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Should he stay or should he row?

Olympian struggling with choice between university and sport

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Rower Kevin Kowalyk competed in the 2012 London Olympics, but still hasn’t decided if he’s going to make the big push for Rio.

PHOTO BY JORDAN THOMPSON Enlarge Image

Rower Kevin Kowalyk competed in the 2012 London Olympics, but still hasn’t decided if he’s going to make the big push for Rio. Photo Store

Kevin Kowalyk is at a fork in the river.

A civil engineering student at the University of Manitoba, the 33-year-old rower isn’t sure whether he should continue with his studies or make another go at the Olympics.

"I’d like to work in the water resources field, but the big problem is if I decide to make a go for Rio, I’m going to have to take the next two years off of school, and then I wouldn’t graduate for another three years and live my life on hold, a second time," Kowalyk said.
It’s no easy decision for the Garden City resident, who competed in the double sculls at the London Summer Olympics in 2012. He and his teammate, Michael Braithwaite, finished 12th in the competition.

Since joining the Winnipeg Rowing Club in 2005, Kowalyk has competed in the World Rowing Championships (2011 and 2013) and in the World Rowing Cup (2011, 2012 and 2013) and has twice won the Royal Canadian Henley in men’s single sculls (2007 and 2009).

Kowalyk’s success on the water is even more impressive when you consider how late he came to the sport, first visiting the Winnipeg Rowing Club at age 25.

"I had an ex-girlfriend that suggested I should try it," Kowalyk said. "I tried it for a week and then I suffered a concussion in hockey. I couldn’t feel my arms or legs and was so scared that I went to the hospital. The doctor suggested I don’t take any more head hits for a while, so then I went straight back to rowing because it fit the bill."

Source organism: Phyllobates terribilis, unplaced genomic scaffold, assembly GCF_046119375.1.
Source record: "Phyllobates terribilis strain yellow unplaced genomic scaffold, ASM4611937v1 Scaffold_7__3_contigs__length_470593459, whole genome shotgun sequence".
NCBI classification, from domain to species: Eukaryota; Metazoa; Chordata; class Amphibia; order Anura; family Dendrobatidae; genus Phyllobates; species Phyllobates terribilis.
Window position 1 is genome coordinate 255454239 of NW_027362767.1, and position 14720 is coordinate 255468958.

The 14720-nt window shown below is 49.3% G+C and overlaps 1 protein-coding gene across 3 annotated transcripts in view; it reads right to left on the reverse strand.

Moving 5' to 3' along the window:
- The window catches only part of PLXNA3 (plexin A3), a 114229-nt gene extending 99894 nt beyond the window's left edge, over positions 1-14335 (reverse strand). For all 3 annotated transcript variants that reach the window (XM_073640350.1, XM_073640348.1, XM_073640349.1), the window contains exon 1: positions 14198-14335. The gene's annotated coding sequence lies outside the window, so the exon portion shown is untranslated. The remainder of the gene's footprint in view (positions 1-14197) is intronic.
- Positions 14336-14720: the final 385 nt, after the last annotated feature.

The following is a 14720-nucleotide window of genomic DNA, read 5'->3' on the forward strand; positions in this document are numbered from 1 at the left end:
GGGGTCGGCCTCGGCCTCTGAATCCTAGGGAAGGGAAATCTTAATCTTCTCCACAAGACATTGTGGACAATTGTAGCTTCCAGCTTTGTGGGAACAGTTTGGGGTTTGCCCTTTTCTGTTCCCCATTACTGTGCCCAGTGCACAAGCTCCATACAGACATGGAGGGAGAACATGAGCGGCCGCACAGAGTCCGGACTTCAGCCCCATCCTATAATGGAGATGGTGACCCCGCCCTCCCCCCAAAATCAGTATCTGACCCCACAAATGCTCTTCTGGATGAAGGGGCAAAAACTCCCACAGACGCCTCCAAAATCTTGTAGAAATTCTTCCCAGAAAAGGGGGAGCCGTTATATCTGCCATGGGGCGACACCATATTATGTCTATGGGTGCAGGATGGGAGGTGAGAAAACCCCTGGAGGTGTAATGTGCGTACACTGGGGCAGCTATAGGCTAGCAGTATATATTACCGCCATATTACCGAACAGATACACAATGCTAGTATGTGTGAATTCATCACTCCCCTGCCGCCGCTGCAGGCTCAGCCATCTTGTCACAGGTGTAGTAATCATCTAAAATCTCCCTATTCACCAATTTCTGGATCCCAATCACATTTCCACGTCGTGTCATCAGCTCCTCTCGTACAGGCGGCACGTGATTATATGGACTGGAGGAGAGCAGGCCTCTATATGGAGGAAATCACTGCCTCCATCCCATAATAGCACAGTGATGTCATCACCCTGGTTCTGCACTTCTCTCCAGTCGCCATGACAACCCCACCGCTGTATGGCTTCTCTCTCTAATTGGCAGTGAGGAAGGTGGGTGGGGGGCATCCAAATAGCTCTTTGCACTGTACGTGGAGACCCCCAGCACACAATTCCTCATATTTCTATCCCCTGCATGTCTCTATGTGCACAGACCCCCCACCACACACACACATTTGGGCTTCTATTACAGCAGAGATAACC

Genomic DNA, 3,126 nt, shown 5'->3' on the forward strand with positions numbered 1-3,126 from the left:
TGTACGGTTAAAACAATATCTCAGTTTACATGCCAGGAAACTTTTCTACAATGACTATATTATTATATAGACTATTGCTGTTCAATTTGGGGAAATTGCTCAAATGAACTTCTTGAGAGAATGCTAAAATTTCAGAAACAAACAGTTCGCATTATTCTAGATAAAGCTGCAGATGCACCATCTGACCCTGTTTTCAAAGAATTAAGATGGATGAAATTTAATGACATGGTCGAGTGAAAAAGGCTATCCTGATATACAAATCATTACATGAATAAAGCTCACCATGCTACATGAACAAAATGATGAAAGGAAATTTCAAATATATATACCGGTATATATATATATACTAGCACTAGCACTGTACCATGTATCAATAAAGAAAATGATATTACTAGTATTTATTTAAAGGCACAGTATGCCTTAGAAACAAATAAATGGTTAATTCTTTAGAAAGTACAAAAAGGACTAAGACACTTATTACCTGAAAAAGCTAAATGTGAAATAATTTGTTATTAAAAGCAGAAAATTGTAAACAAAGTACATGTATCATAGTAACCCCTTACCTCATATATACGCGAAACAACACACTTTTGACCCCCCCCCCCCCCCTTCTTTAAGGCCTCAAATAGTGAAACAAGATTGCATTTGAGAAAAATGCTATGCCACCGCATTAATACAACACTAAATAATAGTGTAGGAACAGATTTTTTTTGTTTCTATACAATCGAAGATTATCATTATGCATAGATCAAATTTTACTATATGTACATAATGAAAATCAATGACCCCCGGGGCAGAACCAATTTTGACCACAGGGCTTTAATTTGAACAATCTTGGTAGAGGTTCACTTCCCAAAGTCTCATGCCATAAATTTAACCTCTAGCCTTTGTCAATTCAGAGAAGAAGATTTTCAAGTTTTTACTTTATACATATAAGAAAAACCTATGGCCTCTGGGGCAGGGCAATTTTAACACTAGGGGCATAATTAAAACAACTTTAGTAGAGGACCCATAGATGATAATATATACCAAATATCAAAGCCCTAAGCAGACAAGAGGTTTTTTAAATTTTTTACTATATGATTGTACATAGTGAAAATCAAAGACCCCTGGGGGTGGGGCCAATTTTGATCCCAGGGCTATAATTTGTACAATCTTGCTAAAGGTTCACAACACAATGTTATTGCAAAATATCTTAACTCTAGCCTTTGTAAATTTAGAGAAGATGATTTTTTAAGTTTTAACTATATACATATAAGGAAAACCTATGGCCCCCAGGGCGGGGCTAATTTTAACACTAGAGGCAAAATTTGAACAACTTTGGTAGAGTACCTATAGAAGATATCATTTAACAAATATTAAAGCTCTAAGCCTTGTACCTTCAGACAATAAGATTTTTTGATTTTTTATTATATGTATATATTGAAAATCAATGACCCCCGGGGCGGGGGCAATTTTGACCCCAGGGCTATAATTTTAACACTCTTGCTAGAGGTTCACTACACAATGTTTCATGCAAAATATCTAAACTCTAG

But, Kowalyk’s unlikely path to the Olympics started before he ever pulled an oar. Growing up in The Maples, Kowalyk weighed 285 pounds in his Grade 12 year.

"I became rather active after I graduated high school. I lost about 80 pounds in the two months between high school and starting Red River College, from running and changing the diet pretty radically," Kowalyk said.

"I just really wasn’t happy with the direction my life was going and I wanted to make as many changes as I could. I kind of lucked out. My body really responded quickly so it was easy to keep going when you are continually getting feedback and results."

Despite his many achievements, Kowalyk said he’s not a natural athlete, just the benefactor of sheer determination and "pure desperation."

"To be honest, when I started I wasn’t very good," Kowalyk said. "I’m not very co-ordinated. I had the build but so did the four other guys who joined with me. I was the lowest priority. I think that’s what really fed me. It really propelled me to improve and put everything I had into it."

Kowalyk said a back injury is preventing him from going full bore at the moment, although it didn’t stop him from winning the Open Men’s 1x at the Western Canada Sprints Regatta on June 14.

However, healthy or not, he’s still got that darned decision to make.

"I’m quite torn,"  Kowalyk said. "Both are great options and I know the rowing is a gamble, but it will never come around again for me."

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